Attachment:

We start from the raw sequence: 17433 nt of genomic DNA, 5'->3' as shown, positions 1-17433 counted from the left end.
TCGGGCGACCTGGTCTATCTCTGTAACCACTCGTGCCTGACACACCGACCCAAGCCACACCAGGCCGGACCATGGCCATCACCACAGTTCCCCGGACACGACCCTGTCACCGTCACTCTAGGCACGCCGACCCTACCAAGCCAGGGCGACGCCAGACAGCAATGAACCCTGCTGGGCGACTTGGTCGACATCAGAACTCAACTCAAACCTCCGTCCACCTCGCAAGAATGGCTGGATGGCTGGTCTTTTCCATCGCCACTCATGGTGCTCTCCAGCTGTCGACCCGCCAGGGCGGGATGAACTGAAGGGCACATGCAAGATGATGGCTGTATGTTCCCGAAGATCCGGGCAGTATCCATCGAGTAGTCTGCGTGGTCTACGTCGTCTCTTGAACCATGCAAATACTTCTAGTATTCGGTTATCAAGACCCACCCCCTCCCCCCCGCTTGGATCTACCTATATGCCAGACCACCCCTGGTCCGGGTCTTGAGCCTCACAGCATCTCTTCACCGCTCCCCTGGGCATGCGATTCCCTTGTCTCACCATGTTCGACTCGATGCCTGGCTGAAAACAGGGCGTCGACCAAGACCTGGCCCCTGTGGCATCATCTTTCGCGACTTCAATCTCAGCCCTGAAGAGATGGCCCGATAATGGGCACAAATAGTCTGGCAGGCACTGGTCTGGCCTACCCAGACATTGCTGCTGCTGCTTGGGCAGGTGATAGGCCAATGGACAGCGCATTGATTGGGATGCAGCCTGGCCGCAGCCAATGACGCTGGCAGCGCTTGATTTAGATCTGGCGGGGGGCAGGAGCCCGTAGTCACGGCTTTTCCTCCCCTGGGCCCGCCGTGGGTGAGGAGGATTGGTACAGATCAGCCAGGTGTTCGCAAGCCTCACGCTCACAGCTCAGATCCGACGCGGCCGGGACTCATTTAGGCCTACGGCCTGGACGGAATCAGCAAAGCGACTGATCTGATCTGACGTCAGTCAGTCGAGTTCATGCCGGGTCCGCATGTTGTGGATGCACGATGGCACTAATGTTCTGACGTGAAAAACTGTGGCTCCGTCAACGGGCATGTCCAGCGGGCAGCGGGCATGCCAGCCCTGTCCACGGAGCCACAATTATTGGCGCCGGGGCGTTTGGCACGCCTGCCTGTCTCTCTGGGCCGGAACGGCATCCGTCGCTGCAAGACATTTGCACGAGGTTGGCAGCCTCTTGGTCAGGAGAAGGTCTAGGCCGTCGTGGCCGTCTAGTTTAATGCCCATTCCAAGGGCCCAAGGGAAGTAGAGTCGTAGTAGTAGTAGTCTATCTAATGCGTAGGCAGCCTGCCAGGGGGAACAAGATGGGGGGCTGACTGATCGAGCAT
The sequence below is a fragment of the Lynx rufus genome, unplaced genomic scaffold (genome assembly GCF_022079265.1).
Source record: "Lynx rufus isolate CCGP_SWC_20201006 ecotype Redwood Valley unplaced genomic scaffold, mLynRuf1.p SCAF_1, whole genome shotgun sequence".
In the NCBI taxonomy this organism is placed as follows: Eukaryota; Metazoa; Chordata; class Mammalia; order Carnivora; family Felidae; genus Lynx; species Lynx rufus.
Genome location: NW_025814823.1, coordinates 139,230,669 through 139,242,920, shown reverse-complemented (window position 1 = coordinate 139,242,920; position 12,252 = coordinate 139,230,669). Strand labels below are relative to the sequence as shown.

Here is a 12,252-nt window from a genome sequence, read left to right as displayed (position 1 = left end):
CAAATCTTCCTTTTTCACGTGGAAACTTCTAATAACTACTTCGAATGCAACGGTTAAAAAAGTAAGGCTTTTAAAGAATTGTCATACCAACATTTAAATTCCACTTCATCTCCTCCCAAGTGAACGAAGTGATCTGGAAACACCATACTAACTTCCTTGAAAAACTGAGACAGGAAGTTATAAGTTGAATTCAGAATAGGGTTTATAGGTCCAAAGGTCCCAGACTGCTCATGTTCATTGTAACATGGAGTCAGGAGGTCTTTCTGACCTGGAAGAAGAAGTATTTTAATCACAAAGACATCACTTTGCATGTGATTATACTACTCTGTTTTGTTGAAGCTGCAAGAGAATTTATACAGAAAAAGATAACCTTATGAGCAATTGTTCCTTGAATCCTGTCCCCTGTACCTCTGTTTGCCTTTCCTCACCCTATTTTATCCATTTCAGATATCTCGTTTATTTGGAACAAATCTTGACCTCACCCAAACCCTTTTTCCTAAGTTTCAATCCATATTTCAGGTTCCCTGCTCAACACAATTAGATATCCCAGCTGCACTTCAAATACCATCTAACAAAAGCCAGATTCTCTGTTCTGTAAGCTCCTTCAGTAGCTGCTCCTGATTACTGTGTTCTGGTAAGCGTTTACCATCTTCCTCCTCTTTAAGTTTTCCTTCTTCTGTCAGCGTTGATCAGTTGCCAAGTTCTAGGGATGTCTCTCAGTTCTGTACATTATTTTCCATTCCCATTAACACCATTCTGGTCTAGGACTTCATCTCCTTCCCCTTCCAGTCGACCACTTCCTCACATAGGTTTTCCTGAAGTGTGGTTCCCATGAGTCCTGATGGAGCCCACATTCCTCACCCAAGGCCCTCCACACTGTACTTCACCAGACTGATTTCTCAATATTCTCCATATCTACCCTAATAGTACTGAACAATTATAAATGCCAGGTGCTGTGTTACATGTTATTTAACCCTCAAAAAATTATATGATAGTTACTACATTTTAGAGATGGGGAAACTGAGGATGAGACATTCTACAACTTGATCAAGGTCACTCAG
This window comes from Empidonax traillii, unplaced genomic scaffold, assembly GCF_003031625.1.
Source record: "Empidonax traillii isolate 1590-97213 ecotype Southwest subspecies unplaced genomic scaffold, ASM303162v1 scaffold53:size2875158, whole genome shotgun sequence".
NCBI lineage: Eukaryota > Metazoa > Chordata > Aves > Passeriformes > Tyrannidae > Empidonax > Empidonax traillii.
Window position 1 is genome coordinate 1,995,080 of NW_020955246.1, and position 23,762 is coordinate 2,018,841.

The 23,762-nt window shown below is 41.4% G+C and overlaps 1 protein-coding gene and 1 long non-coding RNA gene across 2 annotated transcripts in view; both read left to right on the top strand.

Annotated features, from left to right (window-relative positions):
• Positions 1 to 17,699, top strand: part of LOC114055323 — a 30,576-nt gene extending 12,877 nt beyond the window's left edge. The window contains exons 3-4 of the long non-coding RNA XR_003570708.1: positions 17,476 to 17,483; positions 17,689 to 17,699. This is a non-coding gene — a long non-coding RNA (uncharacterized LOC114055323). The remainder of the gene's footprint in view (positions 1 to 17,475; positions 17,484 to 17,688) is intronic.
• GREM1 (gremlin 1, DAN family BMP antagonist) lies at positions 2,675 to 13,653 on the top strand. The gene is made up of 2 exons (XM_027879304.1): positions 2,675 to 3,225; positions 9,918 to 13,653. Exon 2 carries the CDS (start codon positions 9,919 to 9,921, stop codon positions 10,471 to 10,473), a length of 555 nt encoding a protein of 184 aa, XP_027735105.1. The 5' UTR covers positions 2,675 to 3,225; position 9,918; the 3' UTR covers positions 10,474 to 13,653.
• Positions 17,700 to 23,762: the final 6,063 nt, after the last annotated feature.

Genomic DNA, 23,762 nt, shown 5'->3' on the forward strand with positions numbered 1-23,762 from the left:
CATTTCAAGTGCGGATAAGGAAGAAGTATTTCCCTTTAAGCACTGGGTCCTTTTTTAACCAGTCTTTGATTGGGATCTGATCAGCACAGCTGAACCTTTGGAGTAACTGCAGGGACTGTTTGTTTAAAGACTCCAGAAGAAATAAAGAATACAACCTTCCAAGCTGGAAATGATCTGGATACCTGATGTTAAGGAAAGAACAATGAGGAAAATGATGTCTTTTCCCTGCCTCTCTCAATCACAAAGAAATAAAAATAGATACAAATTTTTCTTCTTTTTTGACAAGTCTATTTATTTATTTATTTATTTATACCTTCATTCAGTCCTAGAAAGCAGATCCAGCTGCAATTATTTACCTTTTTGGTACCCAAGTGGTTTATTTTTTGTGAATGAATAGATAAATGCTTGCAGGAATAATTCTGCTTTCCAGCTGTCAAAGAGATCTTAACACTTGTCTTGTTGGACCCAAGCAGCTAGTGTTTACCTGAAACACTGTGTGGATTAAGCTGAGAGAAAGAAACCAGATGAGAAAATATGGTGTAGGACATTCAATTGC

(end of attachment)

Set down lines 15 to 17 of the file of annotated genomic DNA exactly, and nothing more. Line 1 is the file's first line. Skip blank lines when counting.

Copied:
• Positions 1 to 17,699, top strand: part of LOC114055323 — a 30,576-nt gene extending 12,877 nt beyond the window's left edge. The window contains exons 3-4 of the long non-coding RNA XR_003570708.1: positions 17,476 to 17,483; positions 17,689 to 17,699. This is a non-coding gene — a long non-coding RNA (uncharacterized LOC114055323). The remainder of the gene's footprint in view (positions 1 to 17,475; positions 17,484 to 17,688) is intronic.
• GREM1 (gremlin 1, DAN family BMP antagonist) lies at positions 2,675 to 13,653 on the top strand. The gene is made up of 2 exons (XM_027879304.1): positions 2,675 to 3,225; positions 9,918 to 13,653. Exon 2 carries the CDS (start codon positions 9,919 to 9,921, stop codon positions 10,471 to 10,473), a length of 555 nt encoding a protein of 184 aa, XP_027735105.1. The 5' UTR covers positions 2,675 to 3,225; position 9,918; the 3' UTR covers positions 10,474 to 13,653.
• Positions 17,700 to 23,762: the final 6,063 nt, after the last annotated feature.